The direction is incisive, but there remains the incontrovertible fact that this is a filmed play that one should have seen on the stage. Failing that however, it is still a magnificent experience to watch Rachel Roberts and Albert Finney reenact on film the union, in George Meredith’s words, of this ever-diverse pair. It is acting at its very highest: anyone who cares a rap about performance penetrating to the essence of humanity owes himself this experience. Watch Finney change from act to act (the movie preserves the act division): he goes from a baffled but still belligerent young husband to a cocky, irresponsible lecher, and thence to a man prematurely old and exhausted but clinging to some illusion of independence. It is not one but three glorious performances rolled into one; I promise you that you have never seen an actor change more drastically without benefit of make-up—bulge out so in one scene, and cave in on himself so utterly in the next. Notice how the eyes go dead, the voice gets blunted, the very outline of the body blurs with defeat. Rachel Roberts is no less superb, but her part has fewer dimensions. Yet how piteously she ages, becomes more thrall to despair, and still preserves a spark of pugnacity, however dulled and enfeebled.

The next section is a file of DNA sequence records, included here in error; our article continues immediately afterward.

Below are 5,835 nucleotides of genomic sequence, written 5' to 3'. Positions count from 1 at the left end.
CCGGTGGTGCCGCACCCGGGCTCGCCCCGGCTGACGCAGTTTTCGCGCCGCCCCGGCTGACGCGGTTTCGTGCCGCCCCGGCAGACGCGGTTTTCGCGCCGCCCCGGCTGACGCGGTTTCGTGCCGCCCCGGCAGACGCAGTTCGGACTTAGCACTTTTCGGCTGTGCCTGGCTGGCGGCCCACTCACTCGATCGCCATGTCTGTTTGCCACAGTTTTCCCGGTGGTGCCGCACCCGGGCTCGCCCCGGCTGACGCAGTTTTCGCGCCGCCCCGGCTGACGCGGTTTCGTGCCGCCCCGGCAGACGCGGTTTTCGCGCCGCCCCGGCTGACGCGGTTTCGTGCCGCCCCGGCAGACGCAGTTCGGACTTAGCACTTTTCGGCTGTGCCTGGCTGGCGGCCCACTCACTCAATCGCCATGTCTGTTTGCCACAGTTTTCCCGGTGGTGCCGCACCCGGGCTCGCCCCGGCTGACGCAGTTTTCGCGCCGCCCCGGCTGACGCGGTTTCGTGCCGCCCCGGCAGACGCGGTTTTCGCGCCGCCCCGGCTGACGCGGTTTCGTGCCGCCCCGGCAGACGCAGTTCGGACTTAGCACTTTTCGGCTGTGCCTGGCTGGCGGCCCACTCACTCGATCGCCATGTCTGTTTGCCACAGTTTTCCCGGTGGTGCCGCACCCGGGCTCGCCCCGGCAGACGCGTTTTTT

The film simply reeks humanity from every frame or pore: battered, smelly, hopelessly soiled humanity, yet somehow luminescent in its very putrescence.
from John Simon review of Alpha Beta